Colombian president, Juan Manuel Santos, announced over the weekend that there will be no oil exploration in the award-winning Seaflower Biosphere Reserve and Marine Protected Area (MPA). Spreading over 65,000 square kilometers (6,500,000 hectares), Seaflower MPA is home to over a hundred coral species, over 400 fish, some 150 birds, four marine turtles species, and the magnificent mollusk, the queen conch (Strombus gigas).
“We have been studying the issue with the Minister of Environment and will not allow signing of exploration,” President Santos said while visiting the island of San Andres.
The Seaflower MPA was awarded top honors for innovative conservation at the Convention on Biological Diversity (CBD) in Nagoya, Japan last year. Coralina, the Colombian government agency that established the reserve with local community involvement, beat out over 1,000 other entires to take home the prize.
The reserve allows sustainable fishing and harvesting by locals, as well as programs to create additional livelihoods without negatively impacting the ecological integrity of the region.
Many locals were fiercely opposed to oil exploration in the region. June Marie Mow, Executive Director of the local organization Providence Foundation, told mongabay.com that if the Colombian government went ahead with oil exploration it would be ‘environmental and social aggression’.
The Seaflower MPA lies within the Colombian Caribbean department of the Archipelago of San Andres, Old Providence and Santa Catalina. The islands are home to around 80,000 people including the ethnic and cultural minority: the Raizal people.
(12/01/2010) The Seaflower Marine Protected Area (MPA), which recently won top honors at the Convention on Biological Diversity (CBD) in Japan, is now under threat by planned oil exploration in the region, according to the Providence Foundation which is devoted to protecting the area. Proposed blocs for exploration by the Colombian government lie in the North Cays adjacent to the park, and perhaps even inside MPA boundaries. Spreading over 65,000 square kilometers (6.5 million hectares), Seaflower MPA lies within the Colombian Caribbean department known as the Archipelago of San Andres, Old Providence and Santa Catalina. This richly diverse Archipelago is home to a known 57 coral species, over 400 fish, and some 150 birds, as well as the ethnic and cultural minority: the Raizal people. The prospect of massive infrastructure or, even worse, oil spills in the area could devastate the park and locals’ livelihoods.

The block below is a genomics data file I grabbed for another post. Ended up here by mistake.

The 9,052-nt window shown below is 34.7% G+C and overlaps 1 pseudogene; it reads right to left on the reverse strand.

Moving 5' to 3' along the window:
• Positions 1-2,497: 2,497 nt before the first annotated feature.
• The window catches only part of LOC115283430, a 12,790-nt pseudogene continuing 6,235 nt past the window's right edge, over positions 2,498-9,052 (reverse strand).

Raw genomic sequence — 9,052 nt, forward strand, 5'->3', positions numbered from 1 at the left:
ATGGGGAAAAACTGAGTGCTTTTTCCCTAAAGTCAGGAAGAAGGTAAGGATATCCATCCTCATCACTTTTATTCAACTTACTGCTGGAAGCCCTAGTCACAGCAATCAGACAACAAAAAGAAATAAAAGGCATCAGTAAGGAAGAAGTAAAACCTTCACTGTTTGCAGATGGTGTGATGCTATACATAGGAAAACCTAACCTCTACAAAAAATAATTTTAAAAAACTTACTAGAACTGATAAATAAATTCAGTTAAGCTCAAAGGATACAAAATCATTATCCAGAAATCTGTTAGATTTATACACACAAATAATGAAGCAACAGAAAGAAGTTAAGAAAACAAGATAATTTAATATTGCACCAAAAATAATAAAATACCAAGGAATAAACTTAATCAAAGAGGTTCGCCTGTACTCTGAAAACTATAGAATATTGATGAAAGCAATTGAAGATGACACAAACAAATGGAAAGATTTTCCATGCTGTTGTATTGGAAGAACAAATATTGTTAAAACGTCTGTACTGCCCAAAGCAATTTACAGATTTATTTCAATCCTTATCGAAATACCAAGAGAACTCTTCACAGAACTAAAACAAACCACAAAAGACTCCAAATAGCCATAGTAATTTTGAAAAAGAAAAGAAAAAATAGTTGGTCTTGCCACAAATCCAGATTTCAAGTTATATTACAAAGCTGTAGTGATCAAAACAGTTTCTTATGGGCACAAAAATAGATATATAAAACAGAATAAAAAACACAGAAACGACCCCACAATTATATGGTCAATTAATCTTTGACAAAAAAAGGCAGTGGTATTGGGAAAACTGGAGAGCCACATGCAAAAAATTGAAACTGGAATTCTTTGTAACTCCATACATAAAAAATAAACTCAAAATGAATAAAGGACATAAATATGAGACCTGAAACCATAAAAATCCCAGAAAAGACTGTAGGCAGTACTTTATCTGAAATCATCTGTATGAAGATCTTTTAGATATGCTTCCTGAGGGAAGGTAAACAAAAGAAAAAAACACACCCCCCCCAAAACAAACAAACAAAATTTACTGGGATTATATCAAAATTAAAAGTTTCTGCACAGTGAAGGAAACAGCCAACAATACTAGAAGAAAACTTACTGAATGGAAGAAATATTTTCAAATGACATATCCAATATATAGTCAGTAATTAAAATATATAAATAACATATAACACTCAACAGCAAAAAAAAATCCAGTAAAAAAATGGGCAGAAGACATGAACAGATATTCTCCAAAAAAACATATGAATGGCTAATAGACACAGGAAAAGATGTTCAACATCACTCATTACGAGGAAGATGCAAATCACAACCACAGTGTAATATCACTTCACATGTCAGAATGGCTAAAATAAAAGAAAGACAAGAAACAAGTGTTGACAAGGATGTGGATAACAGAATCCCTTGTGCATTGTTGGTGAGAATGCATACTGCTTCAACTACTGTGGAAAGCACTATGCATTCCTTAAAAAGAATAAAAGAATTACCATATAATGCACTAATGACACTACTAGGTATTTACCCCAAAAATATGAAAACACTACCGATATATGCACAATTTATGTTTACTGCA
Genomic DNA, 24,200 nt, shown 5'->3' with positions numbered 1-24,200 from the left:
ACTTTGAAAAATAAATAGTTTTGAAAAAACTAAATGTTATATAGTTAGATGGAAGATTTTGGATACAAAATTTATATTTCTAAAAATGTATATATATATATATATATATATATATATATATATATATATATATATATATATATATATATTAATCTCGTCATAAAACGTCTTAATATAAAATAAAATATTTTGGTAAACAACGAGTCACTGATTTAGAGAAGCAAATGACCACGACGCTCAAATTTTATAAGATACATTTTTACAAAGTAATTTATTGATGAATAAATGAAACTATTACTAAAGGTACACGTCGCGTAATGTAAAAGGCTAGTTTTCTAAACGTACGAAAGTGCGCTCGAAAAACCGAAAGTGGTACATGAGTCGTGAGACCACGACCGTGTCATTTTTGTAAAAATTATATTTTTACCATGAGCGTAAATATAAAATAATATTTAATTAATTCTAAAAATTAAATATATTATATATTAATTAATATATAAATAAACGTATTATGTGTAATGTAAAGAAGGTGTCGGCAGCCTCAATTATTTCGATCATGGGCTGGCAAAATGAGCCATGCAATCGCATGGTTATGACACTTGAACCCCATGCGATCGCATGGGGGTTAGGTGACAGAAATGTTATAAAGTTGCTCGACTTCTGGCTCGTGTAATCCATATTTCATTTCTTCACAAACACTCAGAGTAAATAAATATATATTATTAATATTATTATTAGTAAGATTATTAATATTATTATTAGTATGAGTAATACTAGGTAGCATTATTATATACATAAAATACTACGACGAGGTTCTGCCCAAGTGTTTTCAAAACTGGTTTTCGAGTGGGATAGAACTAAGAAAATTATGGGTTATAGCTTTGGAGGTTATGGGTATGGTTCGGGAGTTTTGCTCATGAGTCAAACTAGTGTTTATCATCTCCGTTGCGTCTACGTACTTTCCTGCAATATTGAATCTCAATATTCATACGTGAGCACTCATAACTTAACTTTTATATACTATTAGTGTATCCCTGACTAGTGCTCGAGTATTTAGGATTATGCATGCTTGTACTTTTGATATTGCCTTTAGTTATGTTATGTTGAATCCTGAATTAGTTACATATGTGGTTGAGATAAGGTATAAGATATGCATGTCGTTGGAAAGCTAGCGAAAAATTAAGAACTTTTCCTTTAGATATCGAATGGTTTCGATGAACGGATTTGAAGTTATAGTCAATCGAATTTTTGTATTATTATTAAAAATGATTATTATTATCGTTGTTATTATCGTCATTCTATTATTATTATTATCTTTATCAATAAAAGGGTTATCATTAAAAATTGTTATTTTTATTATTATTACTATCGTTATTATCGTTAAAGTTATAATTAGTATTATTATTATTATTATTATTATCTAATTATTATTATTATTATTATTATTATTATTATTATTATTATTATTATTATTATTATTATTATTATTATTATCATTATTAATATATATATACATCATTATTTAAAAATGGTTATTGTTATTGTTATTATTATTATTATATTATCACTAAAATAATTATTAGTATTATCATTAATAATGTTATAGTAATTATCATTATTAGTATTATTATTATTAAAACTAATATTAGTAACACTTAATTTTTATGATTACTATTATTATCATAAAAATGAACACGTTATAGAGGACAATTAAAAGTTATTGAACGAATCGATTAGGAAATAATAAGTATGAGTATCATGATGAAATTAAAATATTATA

(10/20/2010) Coralina, a Colombian government agency that established the Seaflower Marine Protected Area (MPA) with local community involvement, is being heralded today by the Convention on Biological Diversity (CBD) in Nagoya, Japan. Proving that conservation and sustainable economic opportunities can go hand-in-hand, Coralina was instrumental in creating a marine park that protects nearly 200 endangered species while providing sustainable jobs for local people in the Western Caribbean Colombian department of Archipelago of San Andrés, Old Providence and Santa Catalina. Coralina was one of over 1,000 agencies and organizations that are apart of the Countdown 2010 program, which highlights effective action to save species at the CBD.